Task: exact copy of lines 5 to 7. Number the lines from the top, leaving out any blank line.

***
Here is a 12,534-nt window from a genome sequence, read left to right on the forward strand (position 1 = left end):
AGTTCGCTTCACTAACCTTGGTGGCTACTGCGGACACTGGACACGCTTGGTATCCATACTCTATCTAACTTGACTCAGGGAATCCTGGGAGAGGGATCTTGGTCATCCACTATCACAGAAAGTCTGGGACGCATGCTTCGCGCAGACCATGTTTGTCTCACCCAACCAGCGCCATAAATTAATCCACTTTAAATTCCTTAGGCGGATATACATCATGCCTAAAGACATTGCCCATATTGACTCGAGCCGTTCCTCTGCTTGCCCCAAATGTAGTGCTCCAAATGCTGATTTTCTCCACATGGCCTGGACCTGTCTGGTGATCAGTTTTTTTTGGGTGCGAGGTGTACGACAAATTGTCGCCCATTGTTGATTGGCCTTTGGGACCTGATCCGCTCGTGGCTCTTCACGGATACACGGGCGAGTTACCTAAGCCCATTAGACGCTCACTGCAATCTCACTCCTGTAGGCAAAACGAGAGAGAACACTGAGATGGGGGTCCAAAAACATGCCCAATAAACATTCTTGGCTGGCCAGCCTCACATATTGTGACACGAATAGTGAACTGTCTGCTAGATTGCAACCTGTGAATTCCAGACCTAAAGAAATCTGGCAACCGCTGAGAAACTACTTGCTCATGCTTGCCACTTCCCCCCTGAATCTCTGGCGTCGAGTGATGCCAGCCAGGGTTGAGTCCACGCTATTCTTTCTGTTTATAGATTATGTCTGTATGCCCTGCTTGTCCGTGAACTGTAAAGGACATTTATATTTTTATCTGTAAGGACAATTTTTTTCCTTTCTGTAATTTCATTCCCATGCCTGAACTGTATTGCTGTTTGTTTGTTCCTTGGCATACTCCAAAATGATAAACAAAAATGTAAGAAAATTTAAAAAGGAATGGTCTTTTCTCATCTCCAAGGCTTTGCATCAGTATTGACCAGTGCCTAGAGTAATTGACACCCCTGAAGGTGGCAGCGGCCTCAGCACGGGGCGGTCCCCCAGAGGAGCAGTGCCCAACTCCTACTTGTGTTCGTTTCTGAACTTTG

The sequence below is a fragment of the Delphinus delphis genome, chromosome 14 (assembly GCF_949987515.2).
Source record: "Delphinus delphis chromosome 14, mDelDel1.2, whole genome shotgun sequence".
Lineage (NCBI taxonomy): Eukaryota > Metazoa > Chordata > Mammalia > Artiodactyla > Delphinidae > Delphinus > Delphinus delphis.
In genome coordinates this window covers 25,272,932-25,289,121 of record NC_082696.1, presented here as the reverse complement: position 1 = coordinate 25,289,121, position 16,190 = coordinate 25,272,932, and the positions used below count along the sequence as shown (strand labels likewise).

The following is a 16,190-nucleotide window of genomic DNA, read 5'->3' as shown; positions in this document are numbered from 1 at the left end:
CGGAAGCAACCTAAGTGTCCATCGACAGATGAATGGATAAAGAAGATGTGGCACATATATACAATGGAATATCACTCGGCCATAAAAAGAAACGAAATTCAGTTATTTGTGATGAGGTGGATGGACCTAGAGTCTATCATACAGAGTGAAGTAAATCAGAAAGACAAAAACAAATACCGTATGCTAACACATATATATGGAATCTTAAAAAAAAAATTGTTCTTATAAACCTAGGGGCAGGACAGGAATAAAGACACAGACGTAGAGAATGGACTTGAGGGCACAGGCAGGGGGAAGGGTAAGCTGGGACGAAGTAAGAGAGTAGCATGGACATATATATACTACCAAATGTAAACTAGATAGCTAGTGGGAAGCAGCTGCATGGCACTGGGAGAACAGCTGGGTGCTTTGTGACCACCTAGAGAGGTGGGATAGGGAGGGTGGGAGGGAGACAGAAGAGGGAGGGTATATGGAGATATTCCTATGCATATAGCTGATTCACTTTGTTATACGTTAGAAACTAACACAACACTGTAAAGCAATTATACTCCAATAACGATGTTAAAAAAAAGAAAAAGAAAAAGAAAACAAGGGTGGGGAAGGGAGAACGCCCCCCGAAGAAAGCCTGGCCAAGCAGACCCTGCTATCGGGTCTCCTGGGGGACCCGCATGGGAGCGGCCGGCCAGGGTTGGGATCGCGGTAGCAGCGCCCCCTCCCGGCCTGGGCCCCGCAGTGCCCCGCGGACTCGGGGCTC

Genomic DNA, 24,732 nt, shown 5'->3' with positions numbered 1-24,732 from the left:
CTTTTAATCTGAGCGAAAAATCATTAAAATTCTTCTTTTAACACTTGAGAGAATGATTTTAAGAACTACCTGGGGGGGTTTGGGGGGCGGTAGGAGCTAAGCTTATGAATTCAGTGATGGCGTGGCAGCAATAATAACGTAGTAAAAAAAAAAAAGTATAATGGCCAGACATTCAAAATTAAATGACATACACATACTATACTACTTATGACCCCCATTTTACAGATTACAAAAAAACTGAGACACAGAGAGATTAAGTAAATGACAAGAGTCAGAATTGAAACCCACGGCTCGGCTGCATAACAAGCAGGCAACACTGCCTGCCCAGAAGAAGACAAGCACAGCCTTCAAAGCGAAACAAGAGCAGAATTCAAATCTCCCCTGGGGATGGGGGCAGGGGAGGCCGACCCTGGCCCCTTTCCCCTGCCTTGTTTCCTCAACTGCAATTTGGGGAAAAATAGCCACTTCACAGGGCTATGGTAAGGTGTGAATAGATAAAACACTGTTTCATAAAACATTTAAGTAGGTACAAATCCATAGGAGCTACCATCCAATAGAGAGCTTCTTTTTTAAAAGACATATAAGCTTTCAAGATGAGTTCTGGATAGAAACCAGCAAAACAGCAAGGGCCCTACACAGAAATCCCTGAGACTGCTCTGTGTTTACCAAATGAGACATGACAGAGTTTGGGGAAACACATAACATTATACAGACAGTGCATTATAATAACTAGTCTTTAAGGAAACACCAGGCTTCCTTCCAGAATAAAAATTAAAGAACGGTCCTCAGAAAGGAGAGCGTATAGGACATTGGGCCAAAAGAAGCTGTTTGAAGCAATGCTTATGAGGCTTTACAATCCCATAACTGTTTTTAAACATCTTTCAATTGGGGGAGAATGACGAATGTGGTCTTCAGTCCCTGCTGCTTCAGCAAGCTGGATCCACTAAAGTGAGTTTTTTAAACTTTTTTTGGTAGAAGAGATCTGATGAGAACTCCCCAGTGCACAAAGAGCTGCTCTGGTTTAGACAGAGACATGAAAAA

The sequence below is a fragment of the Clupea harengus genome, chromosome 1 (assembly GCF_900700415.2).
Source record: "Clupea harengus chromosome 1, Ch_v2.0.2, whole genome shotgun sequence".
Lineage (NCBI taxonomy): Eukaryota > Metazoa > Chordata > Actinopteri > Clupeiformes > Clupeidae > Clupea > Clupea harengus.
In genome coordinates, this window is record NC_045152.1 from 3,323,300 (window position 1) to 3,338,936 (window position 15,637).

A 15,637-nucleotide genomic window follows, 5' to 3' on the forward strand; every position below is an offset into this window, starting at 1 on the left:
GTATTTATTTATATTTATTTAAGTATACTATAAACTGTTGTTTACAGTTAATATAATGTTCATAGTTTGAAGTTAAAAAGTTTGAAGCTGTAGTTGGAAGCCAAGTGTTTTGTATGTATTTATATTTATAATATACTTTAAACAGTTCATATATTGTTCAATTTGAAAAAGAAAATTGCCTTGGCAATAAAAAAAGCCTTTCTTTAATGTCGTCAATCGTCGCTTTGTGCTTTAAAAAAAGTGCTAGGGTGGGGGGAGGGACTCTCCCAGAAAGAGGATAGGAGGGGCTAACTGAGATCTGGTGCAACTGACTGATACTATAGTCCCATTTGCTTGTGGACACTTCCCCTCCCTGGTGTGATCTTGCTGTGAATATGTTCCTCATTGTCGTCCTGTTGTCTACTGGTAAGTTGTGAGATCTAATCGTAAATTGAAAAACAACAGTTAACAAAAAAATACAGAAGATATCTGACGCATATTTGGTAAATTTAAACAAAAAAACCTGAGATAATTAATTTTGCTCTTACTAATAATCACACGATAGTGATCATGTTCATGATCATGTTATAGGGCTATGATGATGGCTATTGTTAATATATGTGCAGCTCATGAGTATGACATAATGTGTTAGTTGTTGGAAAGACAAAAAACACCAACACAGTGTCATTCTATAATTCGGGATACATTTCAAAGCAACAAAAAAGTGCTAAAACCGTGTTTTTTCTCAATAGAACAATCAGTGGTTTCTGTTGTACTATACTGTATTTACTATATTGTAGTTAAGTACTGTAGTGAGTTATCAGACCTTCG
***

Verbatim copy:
Lineage (NCBI taxonomy): Eukaryota > Metazoa > Chordata > Mammalia > Artiodactyla > Delphinidae > Delphinus > Delphinus delphis.
In genome coordinates this window covers 25,272,932-25,289,121 of record NC_082696.1, presented here as the reverse complement: position 1 = coordinate 25,289,121, position 16,190 = coordinate 25,272,932, and the positions used below count along the sequence as shown (strand labels likewise).

The following is a 16,190-nucleotide window of genomic DNA, read 5'->3' as shown; positions in this document are numbered from 1 at the left end: